- A Derk appears from the mists...(derk)United States
When I first started to embrace the German game way of life (short playing times and fairly light gameplay), I was saddened that the epic game, taking place over many hours and burning up an extraordinary number of brain cells in the process, would be lost in a rapid-fire flurry of games with neat wooden bits. Then I heard about Die Macher. Everyone who ever talked about it said that it was a mammoth game that took forever to play and reduced your brain to a foul-smelling sludge as payment for the experience. Yet it embodied a lot of the better parts of the German games that I’m so fond of. It sounded like a winner to me. All I had to overcome then was the fifty-dollar price tag. I’ve never regretted the move.
The game is co-produced by Moskito-Spiel and Hans im Glueck (my favorite game company). It comes with a bunch of little wooden blocks, and a metric buttload of cards. The cards are graphically nice, plus they use extensive symbolism as a means of depicting possible actions, which means non-German-speaking gamers can easily enjoy this game. The board is actually a system of several boards: four boards, each representing an upcoming regional election; a single board which shows the national statistics; and lastly a board with enough space to hold all the little piles of cards you’ll need throughout the game. All in all, the game is produced with an eye towards utility, and it succeeds quite well.
Die Macher is a game about seven sequential political races, which take place in seven different German regions. Players are in charge of one national political party, and must manage their limited resources to help their party to a victory. The winning party will have the most victory points after all the regional elections. But there are four different ways of scoring victory points. First, each regional election can supply ten to eighty victory points, depending on the size of the region and how well your party does in that region. Second, if a party wins a regional election and has some media influence in the region, then the party will receive some victory points. Third, each party has a national party membership which will grow as the game progresses and this will supply a fair number of victory points. Lastly, parties score some victory points if their party platform matches the national opinions at the end of the game. I know that you might not know what all that means, but the point is that there are many different ways of scoring points throughout the game. And scoring those points is accomplished through many different mechanisms, which makes the game one of most complex games I’ve played.
Each game of Die Macher is a series of seven elections, however which regions and the order they take place is determined randomly. Therefore each game can take on a very unique feel depending on which regions are drawn. The winner of each regional election is determined by which party acquires the most votes of the available fifty. Votes are garnered by converting election meetings (little blocks that you purchase for the region) into votes. However, the conversion rate of election meetings to votes will vary from party to party based on two factors: agreement with the local political opinions and your party platform, and the current ‘trend’ that your party has for that region.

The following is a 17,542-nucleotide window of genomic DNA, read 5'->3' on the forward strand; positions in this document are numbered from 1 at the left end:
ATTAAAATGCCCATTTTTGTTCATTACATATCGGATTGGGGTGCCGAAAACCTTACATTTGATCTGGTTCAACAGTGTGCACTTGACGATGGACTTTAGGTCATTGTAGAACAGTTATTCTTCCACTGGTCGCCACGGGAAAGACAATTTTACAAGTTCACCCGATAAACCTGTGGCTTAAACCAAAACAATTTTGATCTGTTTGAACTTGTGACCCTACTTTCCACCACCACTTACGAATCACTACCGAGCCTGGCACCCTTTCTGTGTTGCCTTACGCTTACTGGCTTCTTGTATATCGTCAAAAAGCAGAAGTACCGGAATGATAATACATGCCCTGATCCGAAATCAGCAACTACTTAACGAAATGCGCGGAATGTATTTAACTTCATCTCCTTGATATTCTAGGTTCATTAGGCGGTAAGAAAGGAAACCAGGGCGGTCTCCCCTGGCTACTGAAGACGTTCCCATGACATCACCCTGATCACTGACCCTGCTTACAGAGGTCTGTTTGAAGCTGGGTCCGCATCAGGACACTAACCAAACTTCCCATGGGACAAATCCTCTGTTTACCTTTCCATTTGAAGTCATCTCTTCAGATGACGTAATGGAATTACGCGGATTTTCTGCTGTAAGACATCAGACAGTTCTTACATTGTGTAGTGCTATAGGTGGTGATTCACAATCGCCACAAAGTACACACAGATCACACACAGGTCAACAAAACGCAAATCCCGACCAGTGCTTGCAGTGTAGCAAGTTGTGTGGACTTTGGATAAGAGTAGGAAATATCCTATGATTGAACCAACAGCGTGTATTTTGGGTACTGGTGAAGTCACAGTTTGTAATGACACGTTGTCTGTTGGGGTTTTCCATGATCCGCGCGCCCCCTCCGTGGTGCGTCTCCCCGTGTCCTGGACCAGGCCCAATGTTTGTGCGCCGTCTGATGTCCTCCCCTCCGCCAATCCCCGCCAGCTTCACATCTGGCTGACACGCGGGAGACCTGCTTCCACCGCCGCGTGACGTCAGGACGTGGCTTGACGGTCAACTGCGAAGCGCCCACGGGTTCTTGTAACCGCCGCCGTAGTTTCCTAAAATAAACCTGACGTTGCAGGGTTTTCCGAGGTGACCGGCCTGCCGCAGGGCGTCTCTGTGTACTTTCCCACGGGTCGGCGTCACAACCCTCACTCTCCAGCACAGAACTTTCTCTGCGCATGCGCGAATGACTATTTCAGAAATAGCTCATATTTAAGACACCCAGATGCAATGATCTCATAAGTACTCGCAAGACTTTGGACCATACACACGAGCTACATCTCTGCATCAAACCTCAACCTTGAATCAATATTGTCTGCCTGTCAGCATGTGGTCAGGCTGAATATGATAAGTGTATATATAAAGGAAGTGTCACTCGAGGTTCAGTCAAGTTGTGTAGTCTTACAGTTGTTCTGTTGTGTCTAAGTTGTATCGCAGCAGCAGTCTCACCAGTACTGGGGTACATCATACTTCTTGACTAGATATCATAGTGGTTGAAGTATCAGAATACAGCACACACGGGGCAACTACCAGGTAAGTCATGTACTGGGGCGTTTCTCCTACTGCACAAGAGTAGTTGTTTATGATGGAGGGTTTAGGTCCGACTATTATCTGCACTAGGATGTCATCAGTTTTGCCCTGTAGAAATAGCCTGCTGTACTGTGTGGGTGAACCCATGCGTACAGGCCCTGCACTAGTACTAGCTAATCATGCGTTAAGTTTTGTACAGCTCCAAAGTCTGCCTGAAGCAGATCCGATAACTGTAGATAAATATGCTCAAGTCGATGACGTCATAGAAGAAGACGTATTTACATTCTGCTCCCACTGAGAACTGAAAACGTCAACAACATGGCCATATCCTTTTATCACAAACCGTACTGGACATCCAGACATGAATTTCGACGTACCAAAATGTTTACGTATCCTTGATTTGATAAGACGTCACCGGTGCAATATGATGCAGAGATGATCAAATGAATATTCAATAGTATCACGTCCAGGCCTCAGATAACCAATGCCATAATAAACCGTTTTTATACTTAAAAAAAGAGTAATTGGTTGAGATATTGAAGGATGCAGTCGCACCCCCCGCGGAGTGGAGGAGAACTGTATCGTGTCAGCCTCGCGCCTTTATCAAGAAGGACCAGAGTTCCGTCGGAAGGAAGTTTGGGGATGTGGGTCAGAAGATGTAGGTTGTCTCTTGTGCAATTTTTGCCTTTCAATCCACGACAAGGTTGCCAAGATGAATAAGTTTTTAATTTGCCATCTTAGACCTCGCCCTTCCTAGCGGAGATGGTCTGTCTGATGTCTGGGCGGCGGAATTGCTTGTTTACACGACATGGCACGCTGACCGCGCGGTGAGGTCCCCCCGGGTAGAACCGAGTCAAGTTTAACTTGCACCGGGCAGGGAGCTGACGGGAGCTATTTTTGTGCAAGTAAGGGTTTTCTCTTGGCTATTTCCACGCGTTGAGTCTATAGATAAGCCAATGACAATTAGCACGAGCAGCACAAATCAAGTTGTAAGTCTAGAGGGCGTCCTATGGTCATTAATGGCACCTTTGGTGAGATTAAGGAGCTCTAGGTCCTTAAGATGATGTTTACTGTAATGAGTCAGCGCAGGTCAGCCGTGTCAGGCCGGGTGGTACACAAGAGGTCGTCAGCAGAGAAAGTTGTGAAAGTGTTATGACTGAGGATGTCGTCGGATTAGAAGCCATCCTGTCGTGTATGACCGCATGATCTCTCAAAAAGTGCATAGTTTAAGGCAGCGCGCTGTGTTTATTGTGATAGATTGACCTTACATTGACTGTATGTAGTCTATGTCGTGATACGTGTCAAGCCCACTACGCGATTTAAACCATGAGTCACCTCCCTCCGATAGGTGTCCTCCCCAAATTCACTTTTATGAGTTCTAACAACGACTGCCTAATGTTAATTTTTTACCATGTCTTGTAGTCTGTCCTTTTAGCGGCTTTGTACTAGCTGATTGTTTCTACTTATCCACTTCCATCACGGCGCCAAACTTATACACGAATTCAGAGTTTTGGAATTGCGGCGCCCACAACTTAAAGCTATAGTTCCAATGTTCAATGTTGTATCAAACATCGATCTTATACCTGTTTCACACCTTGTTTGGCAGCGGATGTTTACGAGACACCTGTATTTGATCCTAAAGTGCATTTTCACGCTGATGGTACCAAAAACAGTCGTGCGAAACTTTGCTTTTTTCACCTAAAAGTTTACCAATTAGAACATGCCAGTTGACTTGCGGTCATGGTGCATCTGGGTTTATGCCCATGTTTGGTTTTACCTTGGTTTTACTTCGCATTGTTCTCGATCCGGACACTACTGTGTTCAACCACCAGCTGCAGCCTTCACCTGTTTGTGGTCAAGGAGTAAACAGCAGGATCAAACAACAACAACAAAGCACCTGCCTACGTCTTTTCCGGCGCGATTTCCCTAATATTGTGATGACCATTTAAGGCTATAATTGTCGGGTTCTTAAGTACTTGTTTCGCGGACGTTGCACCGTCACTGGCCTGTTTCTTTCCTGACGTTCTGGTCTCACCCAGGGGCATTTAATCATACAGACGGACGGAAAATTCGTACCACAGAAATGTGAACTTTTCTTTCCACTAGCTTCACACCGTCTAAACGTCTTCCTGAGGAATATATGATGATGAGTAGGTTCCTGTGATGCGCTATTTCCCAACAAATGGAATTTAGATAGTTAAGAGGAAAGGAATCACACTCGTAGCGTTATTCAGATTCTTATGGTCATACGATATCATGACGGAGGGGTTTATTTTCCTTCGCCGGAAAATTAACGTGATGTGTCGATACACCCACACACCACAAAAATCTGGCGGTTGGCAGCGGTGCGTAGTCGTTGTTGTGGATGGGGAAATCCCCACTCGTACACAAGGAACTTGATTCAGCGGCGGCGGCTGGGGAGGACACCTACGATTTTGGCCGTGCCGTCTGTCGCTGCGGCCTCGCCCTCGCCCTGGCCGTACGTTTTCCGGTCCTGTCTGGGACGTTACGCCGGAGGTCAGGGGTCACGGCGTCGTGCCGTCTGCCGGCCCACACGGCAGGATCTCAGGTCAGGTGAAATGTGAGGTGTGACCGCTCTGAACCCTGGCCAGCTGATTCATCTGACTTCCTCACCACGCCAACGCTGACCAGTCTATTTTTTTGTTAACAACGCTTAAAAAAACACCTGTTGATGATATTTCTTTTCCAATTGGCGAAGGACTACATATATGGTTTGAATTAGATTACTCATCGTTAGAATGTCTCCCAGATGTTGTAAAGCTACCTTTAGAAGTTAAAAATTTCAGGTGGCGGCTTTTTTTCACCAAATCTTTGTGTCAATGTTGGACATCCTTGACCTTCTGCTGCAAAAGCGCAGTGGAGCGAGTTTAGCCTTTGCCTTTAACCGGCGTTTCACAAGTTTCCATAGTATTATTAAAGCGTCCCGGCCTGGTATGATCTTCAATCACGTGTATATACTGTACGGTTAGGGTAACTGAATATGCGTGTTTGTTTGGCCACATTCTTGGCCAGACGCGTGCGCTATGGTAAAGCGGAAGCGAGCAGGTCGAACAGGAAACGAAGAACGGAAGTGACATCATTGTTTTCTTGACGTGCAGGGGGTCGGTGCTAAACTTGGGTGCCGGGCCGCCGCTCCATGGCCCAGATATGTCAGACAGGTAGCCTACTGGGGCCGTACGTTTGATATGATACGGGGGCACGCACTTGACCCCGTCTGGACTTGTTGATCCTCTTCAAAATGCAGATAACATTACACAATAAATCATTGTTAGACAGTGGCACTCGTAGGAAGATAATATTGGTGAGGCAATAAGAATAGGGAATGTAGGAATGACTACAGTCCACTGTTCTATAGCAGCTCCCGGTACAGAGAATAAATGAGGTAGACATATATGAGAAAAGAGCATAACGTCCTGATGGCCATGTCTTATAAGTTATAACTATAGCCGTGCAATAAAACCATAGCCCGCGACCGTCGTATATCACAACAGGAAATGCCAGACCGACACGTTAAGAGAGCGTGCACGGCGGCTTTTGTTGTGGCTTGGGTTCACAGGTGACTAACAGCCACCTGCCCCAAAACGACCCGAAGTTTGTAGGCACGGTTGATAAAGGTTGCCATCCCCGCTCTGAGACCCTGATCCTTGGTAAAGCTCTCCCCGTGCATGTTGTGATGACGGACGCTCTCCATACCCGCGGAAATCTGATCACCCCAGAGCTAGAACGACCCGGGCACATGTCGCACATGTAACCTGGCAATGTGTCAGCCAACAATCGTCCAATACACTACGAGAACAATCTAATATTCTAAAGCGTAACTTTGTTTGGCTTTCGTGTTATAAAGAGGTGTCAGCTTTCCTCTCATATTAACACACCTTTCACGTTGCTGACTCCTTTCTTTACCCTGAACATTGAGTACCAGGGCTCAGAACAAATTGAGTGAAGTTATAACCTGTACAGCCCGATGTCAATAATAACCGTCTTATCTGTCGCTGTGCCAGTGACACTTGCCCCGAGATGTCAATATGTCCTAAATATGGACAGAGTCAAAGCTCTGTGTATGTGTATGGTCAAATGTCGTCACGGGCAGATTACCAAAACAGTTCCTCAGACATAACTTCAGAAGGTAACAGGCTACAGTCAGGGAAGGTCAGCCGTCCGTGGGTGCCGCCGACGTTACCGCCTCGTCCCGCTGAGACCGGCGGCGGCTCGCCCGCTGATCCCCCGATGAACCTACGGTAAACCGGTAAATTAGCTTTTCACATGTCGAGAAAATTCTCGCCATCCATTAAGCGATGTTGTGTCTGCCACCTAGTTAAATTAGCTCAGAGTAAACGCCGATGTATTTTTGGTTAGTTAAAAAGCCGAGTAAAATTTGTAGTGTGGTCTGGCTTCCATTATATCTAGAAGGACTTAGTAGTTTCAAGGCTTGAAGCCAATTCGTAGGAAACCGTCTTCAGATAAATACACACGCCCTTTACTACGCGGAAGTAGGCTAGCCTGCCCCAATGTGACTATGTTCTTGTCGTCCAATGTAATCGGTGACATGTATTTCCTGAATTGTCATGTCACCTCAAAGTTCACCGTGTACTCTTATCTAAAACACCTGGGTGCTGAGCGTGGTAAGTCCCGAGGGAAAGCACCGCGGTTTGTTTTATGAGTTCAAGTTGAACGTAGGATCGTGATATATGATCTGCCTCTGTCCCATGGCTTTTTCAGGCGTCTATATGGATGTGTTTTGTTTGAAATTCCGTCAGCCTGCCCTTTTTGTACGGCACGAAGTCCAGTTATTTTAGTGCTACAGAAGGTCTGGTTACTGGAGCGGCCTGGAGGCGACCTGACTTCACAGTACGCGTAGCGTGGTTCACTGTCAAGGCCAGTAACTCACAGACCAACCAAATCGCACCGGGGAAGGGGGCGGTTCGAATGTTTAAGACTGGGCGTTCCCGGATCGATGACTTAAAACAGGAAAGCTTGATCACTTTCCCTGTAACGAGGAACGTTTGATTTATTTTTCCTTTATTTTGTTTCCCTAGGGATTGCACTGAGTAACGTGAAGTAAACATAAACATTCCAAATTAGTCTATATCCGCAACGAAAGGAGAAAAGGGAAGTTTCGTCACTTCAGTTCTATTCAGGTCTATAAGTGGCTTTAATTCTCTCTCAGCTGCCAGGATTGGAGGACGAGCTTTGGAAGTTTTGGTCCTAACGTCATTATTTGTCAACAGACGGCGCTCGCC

First, the party platforms. This is accomplished through a very ingenious mechanism. There are several issues that have the opposing sides depicted. For example, "Should we condone the Eurodollar?" Now or Later. "Should we use nuclear power?" Yes or No. Each party has five different cards representing five different sides of issues. So my party wants the Euro now, doesn’t like Nuclear power, and feels we should work on healthcare reform, etc. Also, similar cards show the local opinion about various issues. If your party platform agrees with several local opinion points, then you can convert your meeting markers at a higher rate than another party’s dissimilar platform. To facilitate this matching, parties can manipulate opinions through several avenues (but I’ll talk about that a little later).
In addition to political issue agreement, one must also consider a party’s trend. Trend is just an abstract scale to determine what the public at large thinks of a particular party. A party’s trend can be very important to convert your election meeting markers into votes at a truly useful rate.
To help parties manipulate the cow-like people in the different regions, the parties can also use the media. If a party controls more media than any of the other parties, they can replace one of the regional opinions with one of the spare opinion cards. This can be used to make your party’s platform agree more with local opinions, plus it could make other parties’ platforms disagree more.